We’re a big advocate of online learning, realizing that for many adults getting to a brick and mortar campus building isn’t first choice for them. Balancing work, family and personal responsibilities leaves little time for pursuing a degree, something that is made all the more difficult if prospective students need to slog to class one to three times each week.
But, obtaining that elusive degree is a must for many working professionals. After all, if you want to move up at work you may need to demonstrate that you’ve made an investment in advancing your education. One way to do that is to take classes online and on your own schedule.
Online learning has been around for many years and has gotten a lot of attention due mostly to the influence of one school — the University of Phoenix. This school, which has been offering online classes since the 1980s, has hundreds of thousands of students enrolled. Hundreds of other schools also provide distant learning instruction, creating a valuable option for students.
Before you sign up for classes you’ll want to keep some things in mind. Not every school should be on your short list of possible places to study and we’ll give you some reasons why if you read on.
Accreditation — This is a biggie when considering any online school. Yes, virtually every school claims accreditation, but not all accrediting agencies are on par with those recognized by academia. For example, the Accrediting Commission of Career Schools and Colleges (ACCSC) sounds legitimate and it is, but does it carry the same weight as regionally accreditation awarded to colleges and universities who meet certain academic criteria?
Among the regional entities are the Middle States Association of Colleges and Schools, Middle States Association of Colleges and Schools, and The Higher Learning Commission of the North Central Association, among others. Oh, by the way, the U.S. Department of Education does recognize the ACCSC in addition to several national and regional accrediting bodies.
Courses — Lots of schools offer a wide variety of courses, but do these courses meet your personal requirements? Take the time to evaluate each class – that information should be available online. Compare classes offered at College A with College B (and so on) to see how each one stacks up. Similar names may mean entirely different courses.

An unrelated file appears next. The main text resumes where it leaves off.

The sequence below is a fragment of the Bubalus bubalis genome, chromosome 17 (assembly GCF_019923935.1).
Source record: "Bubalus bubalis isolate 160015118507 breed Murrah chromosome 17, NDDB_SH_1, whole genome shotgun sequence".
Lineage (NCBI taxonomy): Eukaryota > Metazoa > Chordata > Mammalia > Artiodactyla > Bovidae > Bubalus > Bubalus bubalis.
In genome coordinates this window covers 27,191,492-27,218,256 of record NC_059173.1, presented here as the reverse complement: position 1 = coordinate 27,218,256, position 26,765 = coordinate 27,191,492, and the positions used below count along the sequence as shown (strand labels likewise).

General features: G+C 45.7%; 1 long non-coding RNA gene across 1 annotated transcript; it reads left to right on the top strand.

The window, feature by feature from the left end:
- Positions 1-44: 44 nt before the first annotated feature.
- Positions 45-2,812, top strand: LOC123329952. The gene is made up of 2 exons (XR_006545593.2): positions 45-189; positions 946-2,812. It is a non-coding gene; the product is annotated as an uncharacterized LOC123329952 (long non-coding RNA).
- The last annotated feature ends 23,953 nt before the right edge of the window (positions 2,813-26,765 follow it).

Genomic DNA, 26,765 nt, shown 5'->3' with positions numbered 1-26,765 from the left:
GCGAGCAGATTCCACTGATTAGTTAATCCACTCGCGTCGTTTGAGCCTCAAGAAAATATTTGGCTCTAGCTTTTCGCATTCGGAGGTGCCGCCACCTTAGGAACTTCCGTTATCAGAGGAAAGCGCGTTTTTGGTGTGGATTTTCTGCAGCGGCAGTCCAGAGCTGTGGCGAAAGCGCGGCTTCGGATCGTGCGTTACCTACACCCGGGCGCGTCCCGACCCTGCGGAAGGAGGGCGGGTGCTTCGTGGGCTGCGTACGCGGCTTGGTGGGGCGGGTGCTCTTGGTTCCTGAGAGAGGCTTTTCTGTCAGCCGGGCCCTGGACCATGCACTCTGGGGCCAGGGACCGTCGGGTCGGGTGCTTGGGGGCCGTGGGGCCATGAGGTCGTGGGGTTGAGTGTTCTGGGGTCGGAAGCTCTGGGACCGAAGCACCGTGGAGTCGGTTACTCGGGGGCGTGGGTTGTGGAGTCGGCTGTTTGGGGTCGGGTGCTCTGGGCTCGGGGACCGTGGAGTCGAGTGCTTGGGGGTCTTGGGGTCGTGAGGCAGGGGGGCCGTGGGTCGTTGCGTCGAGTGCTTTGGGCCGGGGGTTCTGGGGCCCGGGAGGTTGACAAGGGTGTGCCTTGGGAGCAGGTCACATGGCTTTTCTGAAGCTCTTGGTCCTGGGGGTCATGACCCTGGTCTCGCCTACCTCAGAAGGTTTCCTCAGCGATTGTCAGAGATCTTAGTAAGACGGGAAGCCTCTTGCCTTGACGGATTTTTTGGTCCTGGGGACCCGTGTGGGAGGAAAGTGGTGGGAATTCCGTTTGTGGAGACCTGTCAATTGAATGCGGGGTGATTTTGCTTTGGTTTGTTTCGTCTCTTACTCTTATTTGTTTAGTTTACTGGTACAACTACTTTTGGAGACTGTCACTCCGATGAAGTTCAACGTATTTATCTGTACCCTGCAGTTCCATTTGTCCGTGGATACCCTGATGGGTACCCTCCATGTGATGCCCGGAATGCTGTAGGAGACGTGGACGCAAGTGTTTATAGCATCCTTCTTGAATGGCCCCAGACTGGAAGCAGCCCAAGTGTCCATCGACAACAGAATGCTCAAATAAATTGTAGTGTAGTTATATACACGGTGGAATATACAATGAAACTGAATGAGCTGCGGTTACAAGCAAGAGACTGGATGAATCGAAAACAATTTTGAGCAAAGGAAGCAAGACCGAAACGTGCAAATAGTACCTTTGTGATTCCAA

Contact — Colleges and universities offering online education options should also be readily accessible to prospective students. But be careful – the so-called “adviser” may be getting paid to steer you to their school and to specific classes. Ask your contact if they are receiving a commission. If possible, meet face-to-face with a school representative. You’ll also want access to a faculty adviser after you enroll – what sort of help does the school promise?
References — Knowing someone already enrolled in a particular school is helpful. If you don’t know someone, ask for references. Visit message boards, forums and blogs visited or managed by students already enrolled. It isn’t hard to uncover information online by googling for help. Read student comments carefully, but also be prepared to separate the whiny complaints from the legitimate gripes.
Enroll — Now, for the tricky part. Enrolling should be fairly easy, but you may need to submit references, test scores, an essay and other materials just as you would if you were attending college for the first time as a young freshmen. Follow the college’s enrollment layout precisely. And, ask if your credits can be transferred to another institution. Be mindful of application fees, tuition costs, semester fees and graduation and other fees. Some of those costs may not be reimburseable from your employer while others may be waived if you ask.
Lastly, apply for scholarships to defray some of your costs. Online learners are eligible to apply for most scholarships.